The email in response to the reservation I sent from bed that morning was explicit. Bill's is in the basement suite of a brownstone on 133rd Street in Harlem, #148. Doors will open at 9:45pm for the 10:00pm set. Be on time and bring $30.00 cash. No liquor would be served, but you can bring your own.

At precisely 9:45pm, I got into a queue with a group of about 30, all couples, all holding bags of contraband liquor. While jazz might embrace the singularity of the soloist, it makes for a very agreeable date.

Eventually I came to the front of the line where Jonathan, who penned my email earlier, was standing. I identified myself, handed over $30 cash and went inside. 

Bill's Place is long and linear, with a seating area in what would normally be a livingroom, followed by a small stage, followed by another seating area toward the back of the room. I assume it used to be a kitchen.

Once the room settled, Bill came out from a small bedroom behind the front door and slowly made his way to the stage, shaking hands with everyone he came in contact with along the way, myself included. For some reason — nerves, or the bottle of scotch I had been pulling on since I got on the A train at 14th Street, I called Bill Jimmy. Hey Jimmy, I said, as he walked by. Bill didn’t seem to notice. He seemed tired. 

After lumbering onto the stage, Bill took a quick moment to introduce himself and a small trio of young proteges that played piano, bass, and drums behind him. The silence ended when Bill launched into a torrential downpour of freeform, bee-bop jazz, tinged with notes that hung so very loosely on the tendrils of recognizable standards. The band careened in and out of history with the madness of their sound. Theo, the piano player, was a stand out, bouncing up and down and off his padded piano seat as everything sped along. The drummer watched Bill, so amused with what he was getting to be a part of, he was in a constant state of abstained laughter. The bass player looked like he was working on a math equation. Eyes darted around the stage from one solo to the next, trying to keep up with cues they needed to keep on beat, hitting the changes, shifting the angles of their shoulders to drive into it. Bang. Bang. Bang!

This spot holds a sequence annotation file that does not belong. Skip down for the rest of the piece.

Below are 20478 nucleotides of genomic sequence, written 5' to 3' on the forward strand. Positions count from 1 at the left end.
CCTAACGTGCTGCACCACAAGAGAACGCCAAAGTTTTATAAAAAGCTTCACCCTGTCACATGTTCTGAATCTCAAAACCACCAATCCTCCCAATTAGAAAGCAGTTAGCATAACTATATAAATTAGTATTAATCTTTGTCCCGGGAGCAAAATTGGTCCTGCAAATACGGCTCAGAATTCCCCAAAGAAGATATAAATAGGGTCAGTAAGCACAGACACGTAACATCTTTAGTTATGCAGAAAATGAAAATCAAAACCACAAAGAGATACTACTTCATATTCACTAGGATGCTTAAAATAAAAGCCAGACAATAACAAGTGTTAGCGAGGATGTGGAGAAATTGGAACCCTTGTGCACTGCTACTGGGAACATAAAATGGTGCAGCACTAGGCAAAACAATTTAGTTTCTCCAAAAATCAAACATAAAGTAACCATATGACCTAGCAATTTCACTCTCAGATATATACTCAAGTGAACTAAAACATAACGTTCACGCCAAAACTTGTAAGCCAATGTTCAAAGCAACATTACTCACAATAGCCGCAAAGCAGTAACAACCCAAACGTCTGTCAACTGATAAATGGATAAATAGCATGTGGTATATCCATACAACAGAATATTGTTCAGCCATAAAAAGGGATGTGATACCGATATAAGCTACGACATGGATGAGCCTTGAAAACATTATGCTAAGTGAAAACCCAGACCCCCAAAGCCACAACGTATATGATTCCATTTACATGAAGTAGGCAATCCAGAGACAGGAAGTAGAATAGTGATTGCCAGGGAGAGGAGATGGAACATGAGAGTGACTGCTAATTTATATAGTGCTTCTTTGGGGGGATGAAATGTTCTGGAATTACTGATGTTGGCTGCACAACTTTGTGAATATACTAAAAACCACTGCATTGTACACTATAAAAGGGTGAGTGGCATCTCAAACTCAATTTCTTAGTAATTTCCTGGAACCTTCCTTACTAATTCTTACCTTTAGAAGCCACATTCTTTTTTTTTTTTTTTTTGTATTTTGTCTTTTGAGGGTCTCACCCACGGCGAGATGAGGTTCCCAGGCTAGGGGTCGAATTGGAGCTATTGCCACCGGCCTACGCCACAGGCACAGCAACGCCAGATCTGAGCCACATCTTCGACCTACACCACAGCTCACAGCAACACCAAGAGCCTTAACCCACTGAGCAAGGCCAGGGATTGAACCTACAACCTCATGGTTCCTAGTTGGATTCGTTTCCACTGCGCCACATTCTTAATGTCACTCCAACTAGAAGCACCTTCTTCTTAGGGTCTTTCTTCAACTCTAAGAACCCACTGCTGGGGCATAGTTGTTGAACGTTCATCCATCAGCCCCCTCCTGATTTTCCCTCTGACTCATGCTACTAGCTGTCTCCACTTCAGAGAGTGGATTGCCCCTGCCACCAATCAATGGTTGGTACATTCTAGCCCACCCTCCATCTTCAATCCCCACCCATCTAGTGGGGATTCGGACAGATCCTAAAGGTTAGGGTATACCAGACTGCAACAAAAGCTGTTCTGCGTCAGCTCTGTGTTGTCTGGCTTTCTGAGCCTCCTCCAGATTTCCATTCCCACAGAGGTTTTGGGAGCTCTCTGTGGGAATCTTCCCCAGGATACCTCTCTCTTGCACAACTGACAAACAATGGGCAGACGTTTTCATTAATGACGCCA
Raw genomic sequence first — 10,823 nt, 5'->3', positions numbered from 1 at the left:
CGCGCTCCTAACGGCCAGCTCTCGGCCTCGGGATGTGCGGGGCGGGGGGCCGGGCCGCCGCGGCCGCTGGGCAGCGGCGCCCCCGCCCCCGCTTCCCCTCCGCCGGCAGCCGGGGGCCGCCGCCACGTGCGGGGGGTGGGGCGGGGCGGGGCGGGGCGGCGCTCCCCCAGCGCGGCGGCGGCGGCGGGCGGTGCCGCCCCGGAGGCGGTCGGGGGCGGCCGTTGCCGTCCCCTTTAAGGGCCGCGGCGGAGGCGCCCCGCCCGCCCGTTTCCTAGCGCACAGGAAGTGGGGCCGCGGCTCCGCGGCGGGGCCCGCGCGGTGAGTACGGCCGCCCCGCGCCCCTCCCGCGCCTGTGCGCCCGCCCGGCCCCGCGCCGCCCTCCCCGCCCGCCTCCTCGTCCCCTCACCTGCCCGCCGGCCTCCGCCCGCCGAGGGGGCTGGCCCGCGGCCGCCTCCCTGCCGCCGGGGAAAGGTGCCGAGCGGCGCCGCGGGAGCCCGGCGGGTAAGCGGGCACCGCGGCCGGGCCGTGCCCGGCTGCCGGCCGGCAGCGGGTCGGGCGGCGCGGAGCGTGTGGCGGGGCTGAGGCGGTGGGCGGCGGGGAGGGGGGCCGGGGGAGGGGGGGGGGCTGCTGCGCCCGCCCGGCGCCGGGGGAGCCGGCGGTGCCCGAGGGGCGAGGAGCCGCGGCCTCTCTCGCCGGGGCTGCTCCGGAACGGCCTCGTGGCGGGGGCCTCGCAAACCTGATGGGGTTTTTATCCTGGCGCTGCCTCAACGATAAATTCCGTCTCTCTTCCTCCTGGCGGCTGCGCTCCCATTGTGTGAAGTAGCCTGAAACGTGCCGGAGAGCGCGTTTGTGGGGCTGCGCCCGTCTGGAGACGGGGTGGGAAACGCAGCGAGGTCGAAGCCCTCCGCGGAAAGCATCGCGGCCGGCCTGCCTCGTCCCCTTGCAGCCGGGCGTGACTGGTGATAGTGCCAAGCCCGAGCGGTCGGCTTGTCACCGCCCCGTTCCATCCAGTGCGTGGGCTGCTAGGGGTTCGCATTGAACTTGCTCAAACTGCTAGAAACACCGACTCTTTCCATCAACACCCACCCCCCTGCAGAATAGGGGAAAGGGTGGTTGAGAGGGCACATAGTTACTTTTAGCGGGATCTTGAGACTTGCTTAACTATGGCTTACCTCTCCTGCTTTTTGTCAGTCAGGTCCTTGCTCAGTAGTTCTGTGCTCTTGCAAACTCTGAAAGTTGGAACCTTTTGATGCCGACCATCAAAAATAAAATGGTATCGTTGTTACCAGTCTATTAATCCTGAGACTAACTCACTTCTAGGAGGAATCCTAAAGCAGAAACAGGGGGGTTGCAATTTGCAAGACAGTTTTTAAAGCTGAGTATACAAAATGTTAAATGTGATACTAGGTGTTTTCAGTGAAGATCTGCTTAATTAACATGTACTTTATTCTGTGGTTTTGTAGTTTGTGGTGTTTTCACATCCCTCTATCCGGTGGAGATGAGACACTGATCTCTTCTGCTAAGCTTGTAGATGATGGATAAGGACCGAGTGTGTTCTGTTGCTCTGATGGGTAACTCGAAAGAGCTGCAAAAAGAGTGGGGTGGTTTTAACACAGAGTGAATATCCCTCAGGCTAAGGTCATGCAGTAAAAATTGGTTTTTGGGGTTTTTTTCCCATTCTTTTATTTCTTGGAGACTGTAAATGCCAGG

While this was all going on, an older man drew on a large sketchpad resting on the bar, dragging his graphite across the paper in gestural strokes to the sound of the band. Two younger women got out their cameras, crouched down low and started shooting photos of Bill standing at the very edge of the tiny stage, so that he was perfectly situated as the focal point of everything around him, horn protruding into the personal space of the audience seated at the front of the stage, blasting them with breathy notes full of spit. 

It went on like that for almost two hours. Then it was over. Everything returned to calmness and Bill took the time to explain to the quiet empty room how he came about the place, why it was his dream to not only own, but play at his own place. Then he climbed down slowly from the stage, and went back into the bedroom, and shut the door.